LANZHOU - Severe sandstorms have swept across parts of northwest China's Gansu Province, disrupting people's lives and damaging thousands of hectares of crops, local authorities said on Friday.
A total of 4,734 hectares of crops were damaged and 70,914 people from 20,554 households were affected after a strong sandstorm ravaged Jinta County on Thursday, a spokesman with the government of Jiaquan City, which administers Jinta, said on Friday.
Under the influence of a round of cold spells from the western Xinjiang Uygur Autonomous Region, fierce sandstorms have been wrecking havoc in Gansu Province since Thursday afternoon, with wind speeds up to 25 meters per second and visibility reduced to 100 meters, according to the Central Meteorological Observatory of Lanzhou City, capital of Gansu Province.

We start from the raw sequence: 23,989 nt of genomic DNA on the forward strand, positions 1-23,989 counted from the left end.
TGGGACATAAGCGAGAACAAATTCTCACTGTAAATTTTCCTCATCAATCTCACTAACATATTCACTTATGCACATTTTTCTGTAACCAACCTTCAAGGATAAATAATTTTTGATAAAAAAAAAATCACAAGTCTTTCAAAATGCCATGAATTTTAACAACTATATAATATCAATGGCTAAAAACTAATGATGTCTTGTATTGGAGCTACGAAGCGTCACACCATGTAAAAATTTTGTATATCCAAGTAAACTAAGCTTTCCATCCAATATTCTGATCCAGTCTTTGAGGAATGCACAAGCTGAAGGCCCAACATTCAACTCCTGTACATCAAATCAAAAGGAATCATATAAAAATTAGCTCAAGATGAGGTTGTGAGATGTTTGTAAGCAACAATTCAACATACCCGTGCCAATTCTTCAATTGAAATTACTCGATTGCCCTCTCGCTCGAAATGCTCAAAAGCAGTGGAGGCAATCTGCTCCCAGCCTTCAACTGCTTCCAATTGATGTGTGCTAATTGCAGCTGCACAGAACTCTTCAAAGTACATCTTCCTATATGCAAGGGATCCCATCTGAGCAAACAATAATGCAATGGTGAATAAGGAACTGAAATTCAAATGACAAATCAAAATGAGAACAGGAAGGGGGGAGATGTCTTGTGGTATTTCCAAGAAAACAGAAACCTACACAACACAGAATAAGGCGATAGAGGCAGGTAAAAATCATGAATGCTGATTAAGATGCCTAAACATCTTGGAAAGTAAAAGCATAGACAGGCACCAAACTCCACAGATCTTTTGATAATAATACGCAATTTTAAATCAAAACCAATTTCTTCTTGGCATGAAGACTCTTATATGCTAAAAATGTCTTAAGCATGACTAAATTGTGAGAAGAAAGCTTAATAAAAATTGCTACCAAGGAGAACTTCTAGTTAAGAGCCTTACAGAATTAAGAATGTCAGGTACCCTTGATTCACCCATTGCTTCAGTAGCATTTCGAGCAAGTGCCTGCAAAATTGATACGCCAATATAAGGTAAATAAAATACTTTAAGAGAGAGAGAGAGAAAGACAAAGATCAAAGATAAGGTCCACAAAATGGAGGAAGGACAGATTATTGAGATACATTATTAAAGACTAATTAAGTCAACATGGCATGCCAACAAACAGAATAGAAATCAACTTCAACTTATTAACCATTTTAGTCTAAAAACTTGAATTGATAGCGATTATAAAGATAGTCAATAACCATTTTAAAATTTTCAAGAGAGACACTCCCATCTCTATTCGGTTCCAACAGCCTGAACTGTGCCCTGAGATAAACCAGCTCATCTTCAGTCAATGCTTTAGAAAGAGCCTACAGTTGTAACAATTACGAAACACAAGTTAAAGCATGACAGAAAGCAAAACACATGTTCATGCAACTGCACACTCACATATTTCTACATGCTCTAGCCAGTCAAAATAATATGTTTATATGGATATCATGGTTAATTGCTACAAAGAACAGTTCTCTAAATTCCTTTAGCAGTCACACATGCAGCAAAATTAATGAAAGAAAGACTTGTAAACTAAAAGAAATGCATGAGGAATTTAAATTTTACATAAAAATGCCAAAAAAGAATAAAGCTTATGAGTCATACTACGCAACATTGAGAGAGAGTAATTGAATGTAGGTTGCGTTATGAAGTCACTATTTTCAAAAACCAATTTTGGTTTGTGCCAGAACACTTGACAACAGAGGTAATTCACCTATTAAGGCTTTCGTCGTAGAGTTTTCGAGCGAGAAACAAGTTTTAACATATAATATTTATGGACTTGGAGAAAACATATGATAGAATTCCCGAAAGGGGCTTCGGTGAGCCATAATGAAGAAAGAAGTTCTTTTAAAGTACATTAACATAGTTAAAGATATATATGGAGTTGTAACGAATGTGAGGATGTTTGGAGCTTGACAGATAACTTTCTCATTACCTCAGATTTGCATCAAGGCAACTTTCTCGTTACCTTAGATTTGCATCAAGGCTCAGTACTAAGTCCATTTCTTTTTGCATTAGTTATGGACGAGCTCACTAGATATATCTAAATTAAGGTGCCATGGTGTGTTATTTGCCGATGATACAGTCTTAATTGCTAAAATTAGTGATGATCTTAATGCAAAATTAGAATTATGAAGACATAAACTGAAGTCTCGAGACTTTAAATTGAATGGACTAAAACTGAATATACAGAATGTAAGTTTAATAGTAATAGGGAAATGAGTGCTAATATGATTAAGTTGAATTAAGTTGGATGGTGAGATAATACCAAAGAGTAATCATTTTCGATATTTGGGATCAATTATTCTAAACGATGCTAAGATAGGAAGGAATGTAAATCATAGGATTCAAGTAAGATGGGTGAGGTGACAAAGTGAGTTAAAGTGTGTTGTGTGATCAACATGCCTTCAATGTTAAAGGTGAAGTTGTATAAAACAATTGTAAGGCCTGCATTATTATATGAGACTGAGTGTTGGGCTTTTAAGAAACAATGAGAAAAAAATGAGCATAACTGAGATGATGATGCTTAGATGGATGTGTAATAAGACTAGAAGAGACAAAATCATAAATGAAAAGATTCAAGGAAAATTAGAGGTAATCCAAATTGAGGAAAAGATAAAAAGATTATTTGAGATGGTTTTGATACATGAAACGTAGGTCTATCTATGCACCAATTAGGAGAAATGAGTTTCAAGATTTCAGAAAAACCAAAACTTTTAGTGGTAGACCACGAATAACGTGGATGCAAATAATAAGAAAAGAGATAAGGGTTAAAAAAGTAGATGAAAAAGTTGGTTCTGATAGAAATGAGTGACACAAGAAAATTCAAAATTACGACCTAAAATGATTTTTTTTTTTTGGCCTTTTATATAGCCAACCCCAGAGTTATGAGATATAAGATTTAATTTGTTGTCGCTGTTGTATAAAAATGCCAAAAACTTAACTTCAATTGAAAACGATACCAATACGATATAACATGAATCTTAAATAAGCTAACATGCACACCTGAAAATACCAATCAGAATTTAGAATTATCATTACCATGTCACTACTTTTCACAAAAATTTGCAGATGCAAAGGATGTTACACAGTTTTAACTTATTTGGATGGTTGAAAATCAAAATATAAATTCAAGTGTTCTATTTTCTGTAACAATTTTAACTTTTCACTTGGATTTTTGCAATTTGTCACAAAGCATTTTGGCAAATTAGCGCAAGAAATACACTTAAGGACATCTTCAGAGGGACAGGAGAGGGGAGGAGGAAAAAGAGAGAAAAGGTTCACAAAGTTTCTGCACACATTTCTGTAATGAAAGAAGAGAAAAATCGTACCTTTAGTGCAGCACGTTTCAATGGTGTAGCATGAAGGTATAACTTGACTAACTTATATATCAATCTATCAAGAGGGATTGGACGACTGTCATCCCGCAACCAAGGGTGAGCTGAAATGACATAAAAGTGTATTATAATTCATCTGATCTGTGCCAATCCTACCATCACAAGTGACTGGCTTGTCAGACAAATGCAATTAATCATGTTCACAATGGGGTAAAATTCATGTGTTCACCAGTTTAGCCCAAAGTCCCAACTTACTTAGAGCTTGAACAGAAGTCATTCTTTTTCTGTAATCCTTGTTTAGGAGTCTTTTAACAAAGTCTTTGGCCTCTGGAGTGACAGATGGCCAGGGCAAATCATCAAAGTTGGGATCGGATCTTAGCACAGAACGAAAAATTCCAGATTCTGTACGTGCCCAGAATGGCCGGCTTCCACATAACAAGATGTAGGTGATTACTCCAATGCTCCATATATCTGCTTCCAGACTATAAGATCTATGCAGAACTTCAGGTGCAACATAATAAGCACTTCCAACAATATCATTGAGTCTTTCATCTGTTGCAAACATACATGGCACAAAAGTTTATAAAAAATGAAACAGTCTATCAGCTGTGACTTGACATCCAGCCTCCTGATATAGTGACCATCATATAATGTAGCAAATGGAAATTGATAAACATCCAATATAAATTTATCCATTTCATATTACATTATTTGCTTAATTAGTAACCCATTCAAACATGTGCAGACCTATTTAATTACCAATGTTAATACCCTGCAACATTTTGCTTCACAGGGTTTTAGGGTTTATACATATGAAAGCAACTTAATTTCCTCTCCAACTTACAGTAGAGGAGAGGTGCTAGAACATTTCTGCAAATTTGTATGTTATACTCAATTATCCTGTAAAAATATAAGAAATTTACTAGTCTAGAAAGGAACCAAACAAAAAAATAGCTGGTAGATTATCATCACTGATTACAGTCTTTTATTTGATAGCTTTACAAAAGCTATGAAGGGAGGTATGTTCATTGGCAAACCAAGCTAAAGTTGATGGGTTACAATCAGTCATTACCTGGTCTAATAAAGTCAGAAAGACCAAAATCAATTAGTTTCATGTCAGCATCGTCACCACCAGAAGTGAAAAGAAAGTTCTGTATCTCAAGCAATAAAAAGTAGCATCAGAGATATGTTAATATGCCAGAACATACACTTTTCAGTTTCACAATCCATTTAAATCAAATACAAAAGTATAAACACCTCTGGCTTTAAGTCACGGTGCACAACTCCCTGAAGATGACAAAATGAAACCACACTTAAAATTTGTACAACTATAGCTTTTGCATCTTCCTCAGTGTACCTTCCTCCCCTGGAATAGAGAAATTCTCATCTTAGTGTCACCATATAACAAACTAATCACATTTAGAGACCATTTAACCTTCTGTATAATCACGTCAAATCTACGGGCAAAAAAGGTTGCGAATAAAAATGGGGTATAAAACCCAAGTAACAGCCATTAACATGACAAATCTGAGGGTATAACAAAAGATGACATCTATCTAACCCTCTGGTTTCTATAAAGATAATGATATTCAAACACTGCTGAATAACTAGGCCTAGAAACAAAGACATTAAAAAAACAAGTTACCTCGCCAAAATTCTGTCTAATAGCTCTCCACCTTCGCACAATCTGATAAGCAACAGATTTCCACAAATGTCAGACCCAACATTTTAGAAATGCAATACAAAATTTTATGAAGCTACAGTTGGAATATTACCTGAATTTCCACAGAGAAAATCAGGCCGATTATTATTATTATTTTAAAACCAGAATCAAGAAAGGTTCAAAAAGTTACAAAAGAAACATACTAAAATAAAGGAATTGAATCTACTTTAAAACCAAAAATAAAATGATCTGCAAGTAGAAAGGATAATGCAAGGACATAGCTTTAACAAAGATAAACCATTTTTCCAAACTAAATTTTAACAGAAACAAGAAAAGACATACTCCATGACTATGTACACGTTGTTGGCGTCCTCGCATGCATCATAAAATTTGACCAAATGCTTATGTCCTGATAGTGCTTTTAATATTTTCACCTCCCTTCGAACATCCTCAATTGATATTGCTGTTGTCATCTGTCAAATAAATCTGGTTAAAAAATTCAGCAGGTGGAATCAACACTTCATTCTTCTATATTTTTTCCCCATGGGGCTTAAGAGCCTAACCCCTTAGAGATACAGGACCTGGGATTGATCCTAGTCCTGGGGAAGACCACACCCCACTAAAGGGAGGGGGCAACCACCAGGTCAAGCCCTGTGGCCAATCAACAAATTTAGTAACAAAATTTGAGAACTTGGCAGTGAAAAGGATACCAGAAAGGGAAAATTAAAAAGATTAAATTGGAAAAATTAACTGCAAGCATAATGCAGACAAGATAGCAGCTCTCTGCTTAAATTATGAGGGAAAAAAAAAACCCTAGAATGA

Yang Jiancai, an engineer from the Lanzhou meteorological observatory, said that sandstorms with visibility below 500 meters are categorized as severe, while those with visibility below 50 meters are considered extremely severe.
Additionally, north China's Inner Mongolia Autonomous Region and Xinjiang Uygur Autonomous Region in the far west have been devastated by strong sandstorms since Thursday.
Gansu Province was hit by the strongest sandstorm in nine years in April 2010. Four people were killed in accidents triggered by the sandstorm, which also flattened 547 houses.